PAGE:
Next Issue
Volume 10, May
Previous Issue
Volume 10, March
 
 

Sports, Volume 10, Issue 4 (April 2022) – 17 articles

Cover Story (view full-size image): Two forms of carbohydrate sensing in the mouth (i.e., carbohydrate mouth rinse and carbohydrate mouth spray), which do not involve ingestion of the carbohydrate solution, have been introduced with the goal of maintaining performance during prolonged exercise. This study aimed to examine the effects of both forms of carbohydrate sensing on reducing performance decline during ultra-high intensity intermittent exercise over time in recreationally trained male college students. Both solutions were found to be effective at reducing performance decline during exercise fatigue. View this paper.
  • Issues are regarded as officially published after their release is announced to the table of contents alert mailing list.
  • You may sign up for e-mail alerts to receive table of contents of newly released issues.
  • PDF is the official format for papers published in both, html and pdf forms. To view the papers in pdf format, click on the "PDF Full-text" link, and use the free Adobe Reader to open them.
Order results
Result details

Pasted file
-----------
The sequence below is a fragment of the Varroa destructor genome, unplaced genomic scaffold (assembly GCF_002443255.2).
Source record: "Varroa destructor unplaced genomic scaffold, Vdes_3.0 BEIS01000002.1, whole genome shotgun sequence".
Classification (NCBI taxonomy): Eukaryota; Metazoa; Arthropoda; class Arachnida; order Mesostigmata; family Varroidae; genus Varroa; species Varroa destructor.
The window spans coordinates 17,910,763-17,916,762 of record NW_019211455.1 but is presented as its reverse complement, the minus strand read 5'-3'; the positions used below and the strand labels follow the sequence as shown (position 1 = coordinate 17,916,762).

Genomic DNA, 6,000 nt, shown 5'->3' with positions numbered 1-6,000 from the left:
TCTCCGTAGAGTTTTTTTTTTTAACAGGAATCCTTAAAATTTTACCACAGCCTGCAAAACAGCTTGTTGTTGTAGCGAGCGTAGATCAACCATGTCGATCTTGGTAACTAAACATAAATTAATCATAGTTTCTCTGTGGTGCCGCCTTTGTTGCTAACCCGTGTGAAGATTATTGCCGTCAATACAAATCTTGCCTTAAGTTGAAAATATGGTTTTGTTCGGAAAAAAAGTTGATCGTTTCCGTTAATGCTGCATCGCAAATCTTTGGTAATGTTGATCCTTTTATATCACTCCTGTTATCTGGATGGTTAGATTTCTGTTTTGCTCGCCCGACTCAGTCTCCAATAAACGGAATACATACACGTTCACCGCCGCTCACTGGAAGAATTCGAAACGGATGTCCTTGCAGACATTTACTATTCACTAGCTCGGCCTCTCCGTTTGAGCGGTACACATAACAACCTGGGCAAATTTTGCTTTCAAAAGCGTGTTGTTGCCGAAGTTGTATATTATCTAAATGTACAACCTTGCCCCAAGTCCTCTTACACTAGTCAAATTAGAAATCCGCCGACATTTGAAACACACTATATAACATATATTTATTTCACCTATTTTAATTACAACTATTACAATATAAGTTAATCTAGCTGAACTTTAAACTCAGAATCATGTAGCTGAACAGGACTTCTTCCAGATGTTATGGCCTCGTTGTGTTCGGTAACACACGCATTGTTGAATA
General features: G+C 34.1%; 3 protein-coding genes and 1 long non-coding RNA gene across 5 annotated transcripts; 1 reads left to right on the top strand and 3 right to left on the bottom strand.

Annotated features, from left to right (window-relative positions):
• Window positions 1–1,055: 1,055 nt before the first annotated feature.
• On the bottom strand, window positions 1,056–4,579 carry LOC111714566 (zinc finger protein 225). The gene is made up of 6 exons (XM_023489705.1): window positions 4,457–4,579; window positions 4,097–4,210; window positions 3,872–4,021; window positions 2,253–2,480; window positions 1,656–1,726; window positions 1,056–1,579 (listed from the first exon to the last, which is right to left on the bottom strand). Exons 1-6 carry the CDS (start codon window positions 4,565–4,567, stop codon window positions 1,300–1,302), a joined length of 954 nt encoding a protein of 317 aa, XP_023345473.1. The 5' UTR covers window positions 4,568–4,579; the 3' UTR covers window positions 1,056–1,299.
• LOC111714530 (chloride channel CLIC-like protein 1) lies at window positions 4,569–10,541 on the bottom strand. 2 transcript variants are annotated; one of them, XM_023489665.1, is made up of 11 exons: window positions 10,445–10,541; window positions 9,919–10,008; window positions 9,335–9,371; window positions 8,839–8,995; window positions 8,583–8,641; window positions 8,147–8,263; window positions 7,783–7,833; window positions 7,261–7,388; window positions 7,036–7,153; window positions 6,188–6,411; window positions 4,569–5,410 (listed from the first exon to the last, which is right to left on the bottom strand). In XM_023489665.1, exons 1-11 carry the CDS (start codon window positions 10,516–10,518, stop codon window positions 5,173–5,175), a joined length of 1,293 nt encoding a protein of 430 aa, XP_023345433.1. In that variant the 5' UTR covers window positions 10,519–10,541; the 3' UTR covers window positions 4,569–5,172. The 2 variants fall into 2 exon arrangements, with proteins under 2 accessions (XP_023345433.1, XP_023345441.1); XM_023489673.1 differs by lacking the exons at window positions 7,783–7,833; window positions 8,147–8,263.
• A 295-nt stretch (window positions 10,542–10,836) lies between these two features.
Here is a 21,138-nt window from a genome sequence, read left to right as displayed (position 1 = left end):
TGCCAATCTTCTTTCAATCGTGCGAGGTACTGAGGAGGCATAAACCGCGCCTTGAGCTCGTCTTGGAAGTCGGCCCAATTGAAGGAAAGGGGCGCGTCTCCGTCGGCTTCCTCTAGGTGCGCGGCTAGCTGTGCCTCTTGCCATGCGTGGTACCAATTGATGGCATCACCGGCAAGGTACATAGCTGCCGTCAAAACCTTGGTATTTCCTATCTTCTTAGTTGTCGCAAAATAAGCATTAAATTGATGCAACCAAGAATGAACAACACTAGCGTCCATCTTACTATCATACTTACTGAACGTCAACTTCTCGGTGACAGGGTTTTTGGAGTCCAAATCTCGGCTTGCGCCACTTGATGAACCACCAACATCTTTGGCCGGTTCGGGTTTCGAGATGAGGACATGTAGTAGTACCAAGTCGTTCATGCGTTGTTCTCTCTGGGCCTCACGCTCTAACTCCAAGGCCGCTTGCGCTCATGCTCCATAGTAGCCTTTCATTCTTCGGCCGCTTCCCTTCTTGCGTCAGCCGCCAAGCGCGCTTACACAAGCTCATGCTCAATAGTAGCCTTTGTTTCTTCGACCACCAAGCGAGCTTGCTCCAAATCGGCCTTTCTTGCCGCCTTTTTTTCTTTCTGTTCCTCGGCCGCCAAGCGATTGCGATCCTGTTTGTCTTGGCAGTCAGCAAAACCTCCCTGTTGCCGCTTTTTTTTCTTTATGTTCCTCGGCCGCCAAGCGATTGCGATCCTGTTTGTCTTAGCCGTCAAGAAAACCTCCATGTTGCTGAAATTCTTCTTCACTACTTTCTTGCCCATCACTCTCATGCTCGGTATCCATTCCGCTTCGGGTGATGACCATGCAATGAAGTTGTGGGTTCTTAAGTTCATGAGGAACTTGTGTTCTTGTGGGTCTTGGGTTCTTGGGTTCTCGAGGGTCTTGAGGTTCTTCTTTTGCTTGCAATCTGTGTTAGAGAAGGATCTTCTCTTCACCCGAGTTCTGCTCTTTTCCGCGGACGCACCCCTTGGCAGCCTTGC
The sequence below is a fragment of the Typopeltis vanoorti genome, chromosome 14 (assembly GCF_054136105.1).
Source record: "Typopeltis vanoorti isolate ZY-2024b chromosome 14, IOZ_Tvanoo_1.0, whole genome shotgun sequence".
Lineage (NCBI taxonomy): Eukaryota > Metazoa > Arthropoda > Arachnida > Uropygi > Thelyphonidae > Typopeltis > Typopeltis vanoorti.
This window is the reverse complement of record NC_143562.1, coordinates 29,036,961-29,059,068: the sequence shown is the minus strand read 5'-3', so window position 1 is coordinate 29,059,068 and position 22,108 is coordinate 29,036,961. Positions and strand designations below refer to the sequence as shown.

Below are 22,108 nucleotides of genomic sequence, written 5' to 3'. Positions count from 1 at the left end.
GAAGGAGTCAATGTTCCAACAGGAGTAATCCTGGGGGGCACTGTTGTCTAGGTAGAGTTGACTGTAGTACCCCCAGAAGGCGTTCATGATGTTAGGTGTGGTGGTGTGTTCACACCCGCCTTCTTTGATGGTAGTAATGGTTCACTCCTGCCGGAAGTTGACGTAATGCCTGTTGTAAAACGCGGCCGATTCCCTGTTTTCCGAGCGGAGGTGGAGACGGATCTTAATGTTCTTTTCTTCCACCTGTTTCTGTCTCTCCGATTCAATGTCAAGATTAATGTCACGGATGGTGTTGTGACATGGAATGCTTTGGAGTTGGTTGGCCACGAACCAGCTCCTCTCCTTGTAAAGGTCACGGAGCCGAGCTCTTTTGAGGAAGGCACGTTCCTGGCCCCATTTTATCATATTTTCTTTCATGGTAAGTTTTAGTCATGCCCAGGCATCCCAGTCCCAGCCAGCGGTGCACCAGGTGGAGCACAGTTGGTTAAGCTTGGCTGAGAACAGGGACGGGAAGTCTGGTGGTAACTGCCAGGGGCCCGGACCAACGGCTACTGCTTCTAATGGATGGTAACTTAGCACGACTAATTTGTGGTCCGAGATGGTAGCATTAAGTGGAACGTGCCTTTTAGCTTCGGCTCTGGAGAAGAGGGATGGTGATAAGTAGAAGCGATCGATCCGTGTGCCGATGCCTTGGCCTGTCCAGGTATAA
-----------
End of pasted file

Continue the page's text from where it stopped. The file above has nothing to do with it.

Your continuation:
Select all
Export citation of selected articles as:
11 pages, 279 KiB  
Article
Early Sport Specialization and Relative Age Effect: Prevalence and Influence on Perceived Competence in Ice Hockey Players
by Vincent Huard Pelletier and Jean Lemoyne
Sports 2022, 10(4), 62; https://doi.org/10.3390/sports10040062 - 18 Apr 2022
Cited by 6 | Viewed by 3187
Abstract
The relative age effect (RAE) and early sport specialization (ESS) have been of growing interest in the sports world, especially in ice hockey, because of their potential adverse effects. However, little is known about their distribution within each level of play in Canadian [...] Read more.
The relative age effect (RAE) and early sport specialization (ESS) have been of growing interest in the sports world, especially in ice hockey, because of their potential adverse effects. However, little is known about their distribution within each level of play in Canadian minor ice hockey, or whether they influence young people’s perceived competence, a variable of interest in long-term sports development. A sample of elite adolescent players (N = 204) and a sample of recreational and competitive players (N = 404) were used to measure these constructs, and chi-square tabulations were conducted to compare their distribution. Our results reveal that RAE (χ2 = 20.03, p < 0.01, Cramer’s V = 0.13) and ESS (χ2 = 66.14, p < 0.001, Cramer’s V = 0.24) are present, but there are apparently no gender differences in their distributions. Neither the level of RAE nor ESS seems to affect the perceived competence of the players, regardless of gender. The results of this study highlight the presence of RAE and ESS in Canadian minor ice hockey, especially at the elite level, but indicate that they do not affect the self-perception of ice hockey players. Additional research on these concepts is needed to obtain a complete picture of their potential impact on sports development. Full article